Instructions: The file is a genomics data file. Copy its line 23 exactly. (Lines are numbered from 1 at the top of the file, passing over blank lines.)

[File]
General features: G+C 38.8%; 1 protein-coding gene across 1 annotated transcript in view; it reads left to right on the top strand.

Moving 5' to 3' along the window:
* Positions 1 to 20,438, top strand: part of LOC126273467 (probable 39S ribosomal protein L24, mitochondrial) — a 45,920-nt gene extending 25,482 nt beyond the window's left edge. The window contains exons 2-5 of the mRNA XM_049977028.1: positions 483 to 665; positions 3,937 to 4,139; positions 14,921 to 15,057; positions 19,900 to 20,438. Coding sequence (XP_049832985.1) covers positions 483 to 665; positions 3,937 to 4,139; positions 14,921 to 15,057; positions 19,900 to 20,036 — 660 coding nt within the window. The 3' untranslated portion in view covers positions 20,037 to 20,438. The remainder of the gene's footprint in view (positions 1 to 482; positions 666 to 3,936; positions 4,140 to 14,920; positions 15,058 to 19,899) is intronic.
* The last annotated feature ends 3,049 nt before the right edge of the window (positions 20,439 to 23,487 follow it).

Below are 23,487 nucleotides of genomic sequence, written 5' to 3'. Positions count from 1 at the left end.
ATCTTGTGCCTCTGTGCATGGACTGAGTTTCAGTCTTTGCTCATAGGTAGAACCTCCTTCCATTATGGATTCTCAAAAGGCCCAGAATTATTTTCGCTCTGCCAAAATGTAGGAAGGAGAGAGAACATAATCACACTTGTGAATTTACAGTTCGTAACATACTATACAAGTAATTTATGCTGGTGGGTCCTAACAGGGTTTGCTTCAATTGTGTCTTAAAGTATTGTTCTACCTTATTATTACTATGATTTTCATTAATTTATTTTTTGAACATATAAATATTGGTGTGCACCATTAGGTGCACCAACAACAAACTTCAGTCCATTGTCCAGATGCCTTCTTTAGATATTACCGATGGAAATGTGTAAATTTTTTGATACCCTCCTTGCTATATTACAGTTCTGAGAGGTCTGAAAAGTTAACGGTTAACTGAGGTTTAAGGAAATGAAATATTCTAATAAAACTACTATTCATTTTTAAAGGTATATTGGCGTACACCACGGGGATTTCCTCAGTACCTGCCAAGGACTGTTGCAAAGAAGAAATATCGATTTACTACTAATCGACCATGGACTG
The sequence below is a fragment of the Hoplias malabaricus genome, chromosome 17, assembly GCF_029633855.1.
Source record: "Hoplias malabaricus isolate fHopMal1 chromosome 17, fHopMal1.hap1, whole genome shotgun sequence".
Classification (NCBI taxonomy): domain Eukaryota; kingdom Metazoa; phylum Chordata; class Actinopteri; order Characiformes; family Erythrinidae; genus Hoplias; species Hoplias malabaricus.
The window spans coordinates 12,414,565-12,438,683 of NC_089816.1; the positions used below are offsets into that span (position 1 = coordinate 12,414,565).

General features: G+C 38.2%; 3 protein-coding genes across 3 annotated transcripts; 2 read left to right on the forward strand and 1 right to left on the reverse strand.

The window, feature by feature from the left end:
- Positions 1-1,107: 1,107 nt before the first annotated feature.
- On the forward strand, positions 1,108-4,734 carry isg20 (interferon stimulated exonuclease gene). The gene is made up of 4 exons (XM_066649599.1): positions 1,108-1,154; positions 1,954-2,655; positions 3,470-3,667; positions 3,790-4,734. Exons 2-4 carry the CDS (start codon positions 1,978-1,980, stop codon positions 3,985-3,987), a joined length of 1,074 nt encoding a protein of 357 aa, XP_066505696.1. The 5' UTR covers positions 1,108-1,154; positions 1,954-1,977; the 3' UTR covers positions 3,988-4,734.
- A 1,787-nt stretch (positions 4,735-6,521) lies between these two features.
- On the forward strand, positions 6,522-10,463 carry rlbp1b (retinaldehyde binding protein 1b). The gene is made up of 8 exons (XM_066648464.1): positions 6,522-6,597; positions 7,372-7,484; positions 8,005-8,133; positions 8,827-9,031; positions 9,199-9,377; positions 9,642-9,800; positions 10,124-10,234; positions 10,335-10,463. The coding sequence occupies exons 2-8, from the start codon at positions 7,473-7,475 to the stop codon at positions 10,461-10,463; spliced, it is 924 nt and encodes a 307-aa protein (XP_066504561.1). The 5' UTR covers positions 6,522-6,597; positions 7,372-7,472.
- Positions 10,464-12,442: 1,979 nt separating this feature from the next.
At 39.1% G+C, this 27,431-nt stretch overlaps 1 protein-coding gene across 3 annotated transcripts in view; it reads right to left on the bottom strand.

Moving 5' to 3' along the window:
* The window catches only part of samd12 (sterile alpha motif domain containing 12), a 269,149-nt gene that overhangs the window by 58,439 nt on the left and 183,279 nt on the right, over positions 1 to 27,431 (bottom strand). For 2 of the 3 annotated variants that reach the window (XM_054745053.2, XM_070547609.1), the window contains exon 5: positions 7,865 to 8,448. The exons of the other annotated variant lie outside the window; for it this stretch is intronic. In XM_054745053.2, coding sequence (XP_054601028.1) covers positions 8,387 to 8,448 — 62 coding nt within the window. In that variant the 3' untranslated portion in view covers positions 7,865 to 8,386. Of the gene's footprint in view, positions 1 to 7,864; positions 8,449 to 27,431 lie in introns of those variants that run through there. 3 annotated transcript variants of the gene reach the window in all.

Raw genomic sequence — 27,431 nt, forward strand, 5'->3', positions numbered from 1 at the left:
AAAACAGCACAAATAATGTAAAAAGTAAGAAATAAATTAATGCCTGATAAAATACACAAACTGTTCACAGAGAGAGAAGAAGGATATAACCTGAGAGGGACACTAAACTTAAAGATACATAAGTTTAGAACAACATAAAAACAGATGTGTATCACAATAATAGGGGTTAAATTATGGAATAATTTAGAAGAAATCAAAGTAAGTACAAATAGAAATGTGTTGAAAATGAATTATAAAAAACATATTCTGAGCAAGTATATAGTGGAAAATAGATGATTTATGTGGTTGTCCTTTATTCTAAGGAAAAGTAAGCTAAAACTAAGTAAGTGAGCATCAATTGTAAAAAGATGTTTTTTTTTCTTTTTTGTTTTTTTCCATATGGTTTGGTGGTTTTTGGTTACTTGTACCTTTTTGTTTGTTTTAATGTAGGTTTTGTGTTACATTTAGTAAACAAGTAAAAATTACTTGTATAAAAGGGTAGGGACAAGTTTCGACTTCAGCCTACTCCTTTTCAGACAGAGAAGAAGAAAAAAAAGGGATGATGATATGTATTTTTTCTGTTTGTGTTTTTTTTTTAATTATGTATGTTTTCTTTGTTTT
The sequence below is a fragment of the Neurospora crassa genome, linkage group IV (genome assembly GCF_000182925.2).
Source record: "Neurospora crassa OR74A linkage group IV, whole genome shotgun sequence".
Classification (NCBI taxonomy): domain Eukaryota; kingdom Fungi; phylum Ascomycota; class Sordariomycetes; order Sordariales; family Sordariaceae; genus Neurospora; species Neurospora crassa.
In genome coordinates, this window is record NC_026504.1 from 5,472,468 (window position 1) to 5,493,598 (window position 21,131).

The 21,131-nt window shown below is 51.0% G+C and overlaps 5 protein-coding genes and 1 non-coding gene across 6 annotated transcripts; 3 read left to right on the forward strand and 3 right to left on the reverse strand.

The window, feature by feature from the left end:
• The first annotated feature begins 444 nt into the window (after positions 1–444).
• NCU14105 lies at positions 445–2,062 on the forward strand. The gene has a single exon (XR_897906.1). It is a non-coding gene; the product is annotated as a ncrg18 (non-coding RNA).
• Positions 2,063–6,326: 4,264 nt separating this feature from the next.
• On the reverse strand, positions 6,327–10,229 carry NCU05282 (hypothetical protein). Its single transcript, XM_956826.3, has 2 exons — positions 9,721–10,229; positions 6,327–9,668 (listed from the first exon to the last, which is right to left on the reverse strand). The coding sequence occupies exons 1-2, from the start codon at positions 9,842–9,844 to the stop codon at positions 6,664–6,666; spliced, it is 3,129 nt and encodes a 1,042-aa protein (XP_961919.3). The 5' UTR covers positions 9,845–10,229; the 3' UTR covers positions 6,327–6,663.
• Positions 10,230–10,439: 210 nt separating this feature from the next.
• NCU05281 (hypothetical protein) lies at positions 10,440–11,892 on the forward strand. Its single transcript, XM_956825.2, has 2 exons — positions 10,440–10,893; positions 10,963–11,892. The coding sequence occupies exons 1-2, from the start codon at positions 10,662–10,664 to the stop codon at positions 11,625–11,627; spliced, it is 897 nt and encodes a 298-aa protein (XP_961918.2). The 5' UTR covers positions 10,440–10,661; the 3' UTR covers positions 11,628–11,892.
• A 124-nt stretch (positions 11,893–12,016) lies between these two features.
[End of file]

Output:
The sequence below is a fragment of the Neurospora crassa genome, linkage group IV (genome assembly GCF_000182925.2).